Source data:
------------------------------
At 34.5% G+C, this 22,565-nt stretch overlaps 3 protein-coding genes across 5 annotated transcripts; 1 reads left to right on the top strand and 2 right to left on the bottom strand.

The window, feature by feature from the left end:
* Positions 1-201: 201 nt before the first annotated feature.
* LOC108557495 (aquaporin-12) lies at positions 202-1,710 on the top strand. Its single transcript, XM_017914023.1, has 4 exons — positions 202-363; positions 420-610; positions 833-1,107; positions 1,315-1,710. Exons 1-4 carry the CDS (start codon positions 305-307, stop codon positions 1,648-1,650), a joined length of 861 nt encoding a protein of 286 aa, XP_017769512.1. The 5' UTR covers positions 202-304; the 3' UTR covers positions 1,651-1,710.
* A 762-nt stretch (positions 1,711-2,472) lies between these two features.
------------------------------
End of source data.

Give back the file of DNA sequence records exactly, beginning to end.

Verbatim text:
At 34.5% G+C, this 22,565-nt stretch overlaps 3 protein-coding genes across 5 annotated transcripts; 1 reads left to right on the top strand and 2 right to left on the bottom strand.

The window, feature by feature from the left end:
* Positions 1-201: 201 nt before the first annotated feature.
* LOC108557495 (aquaporin-12) lies at positions 202-1,710 on the top strand. Its single transcript, XM_017914023.1, has 4 exons — positions 202-363; positions 420-610; positions 833-1,107; positions 1,315-1,710. Exons 1-4 carry the CDS (start codon positions 305-307, stop codon positions 1,648-1,650), a joined length of 861 nt encoding a protein of 286 aa, XP_017769512.1. The 5' UTR covers positions 202-304; the 3' UTR covers positions 1,651-1,710.
* A 762-nt stretch (positions 1,711-2,472) lies between these two features.